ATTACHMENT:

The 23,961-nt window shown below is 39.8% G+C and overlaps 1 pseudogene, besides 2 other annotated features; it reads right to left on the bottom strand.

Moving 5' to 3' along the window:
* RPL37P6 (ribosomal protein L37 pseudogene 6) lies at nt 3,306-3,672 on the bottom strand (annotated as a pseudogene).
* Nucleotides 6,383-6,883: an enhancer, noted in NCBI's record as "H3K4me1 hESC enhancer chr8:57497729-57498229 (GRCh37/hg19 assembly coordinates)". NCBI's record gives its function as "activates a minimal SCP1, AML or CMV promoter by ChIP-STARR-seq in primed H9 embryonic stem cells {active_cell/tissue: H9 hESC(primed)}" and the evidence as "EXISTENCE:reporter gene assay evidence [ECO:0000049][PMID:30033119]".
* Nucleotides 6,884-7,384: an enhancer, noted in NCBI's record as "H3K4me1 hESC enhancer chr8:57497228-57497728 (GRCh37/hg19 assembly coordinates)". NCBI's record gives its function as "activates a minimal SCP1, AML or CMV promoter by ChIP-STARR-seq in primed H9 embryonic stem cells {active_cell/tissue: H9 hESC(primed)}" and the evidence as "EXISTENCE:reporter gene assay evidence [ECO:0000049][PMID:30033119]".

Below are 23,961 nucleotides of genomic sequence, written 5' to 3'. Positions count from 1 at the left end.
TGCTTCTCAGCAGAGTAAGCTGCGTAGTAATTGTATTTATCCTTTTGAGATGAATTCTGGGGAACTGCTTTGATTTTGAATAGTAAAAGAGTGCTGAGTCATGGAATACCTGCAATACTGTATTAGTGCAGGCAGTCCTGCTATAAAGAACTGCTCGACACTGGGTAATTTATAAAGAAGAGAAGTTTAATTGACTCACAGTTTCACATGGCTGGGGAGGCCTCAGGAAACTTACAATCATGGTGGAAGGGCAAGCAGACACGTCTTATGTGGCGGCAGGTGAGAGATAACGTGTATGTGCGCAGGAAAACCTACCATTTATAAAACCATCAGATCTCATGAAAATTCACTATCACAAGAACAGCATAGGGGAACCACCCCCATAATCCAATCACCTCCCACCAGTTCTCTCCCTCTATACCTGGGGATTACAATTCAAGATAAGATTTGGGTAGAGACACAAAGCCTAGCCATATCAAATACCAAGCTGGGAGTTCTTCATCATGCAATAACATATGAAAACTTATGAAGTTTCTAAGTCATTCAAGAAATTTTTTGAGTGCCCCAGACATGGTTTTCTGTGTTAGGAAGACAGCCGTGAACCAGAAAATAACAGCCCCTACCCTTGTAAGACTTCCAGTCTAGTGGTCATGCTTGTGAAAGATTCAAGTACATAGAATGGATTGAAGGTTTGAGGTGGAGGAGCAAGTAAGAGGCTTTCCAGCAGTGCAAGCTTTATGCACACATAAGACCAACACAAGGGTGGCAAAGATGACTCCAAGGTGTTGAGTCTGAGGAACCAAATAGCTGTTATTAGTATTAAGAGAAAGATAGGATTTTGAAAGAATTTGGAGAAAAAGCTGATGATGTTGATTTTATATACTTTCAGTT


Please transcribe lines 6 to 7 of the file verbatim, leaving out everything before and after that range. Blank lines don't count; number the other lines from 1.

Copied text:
Below are 23,961 nucleotides of genomic sequence, written 5' to 3'. Positions count from 1 at the left end.
TGCTTCTCAGCAGAGTAAGCTGCGTAGTAATTGTATTTATCCTTTTGAGATGAATTCTGGGGAACTGCTTTGATTTTGAATAGTAAAAGAGTGCTGAGTCATGGAATACCTGCAATACTGTATTAGTGCAGGCAGTCCTGCTATAAAGAACTGCTCGACACTGGGTAATTTATAAAGAAGAGAAGTTTAATTGACTCACAGTTTCACATGGCTGGGGAGGCCTCAGGAAACTTACAATCATGGTGGAAGGGCAAGCAGACACGTCTTATGTGGCGGCAGGTGAGAGATAACGTGTATGTGCGCAGGAAAACCTACCATTTATAAAACCATCAGATCTCATGAAAATTCACTATCACAAGAACAGCATAGGGGAACCACCCCCATAATCCAATCACCTCCCACCAGTTCTCTCCCTCTATACCTGGGGATTACAATTCAAGATAAGATTTGGGTAGAGACACAAAGCCTAGCCATATCAAATACCAAGCTGGGAGTTCTTCATCATGCAATAACATATGAAAACTTATGAAGTTTCTAAGTCATTCAAGAAATTTTTTGAGTGCCCCAGACATGGTTTTCTGTGTTAGGAAGACAGCCGTGAACCAGAAAATAACAGCCCCTACCCTTGTAAGACTTCCAGTCTAGTGGTCATGCTTGTGAAAGATTCAAGTACATAGAATGGATTGAAGGTTTGAGGTGGAGGAGCAAGTAAGAGGCTTTCCAGCAGTGCAAGCTTTATGCACACATAAGACCAACACAAGGGTGGCAAAGATGACTCCAAGGTGTTGAGTCTGAGGAACCAAATAGCTGTTATTAGTATTAAGAGAAAGATAGGATTTTGAAAGAATTTGGAGAAAAAGCTGATGATGTTGATTTTATATACTTTCAGTT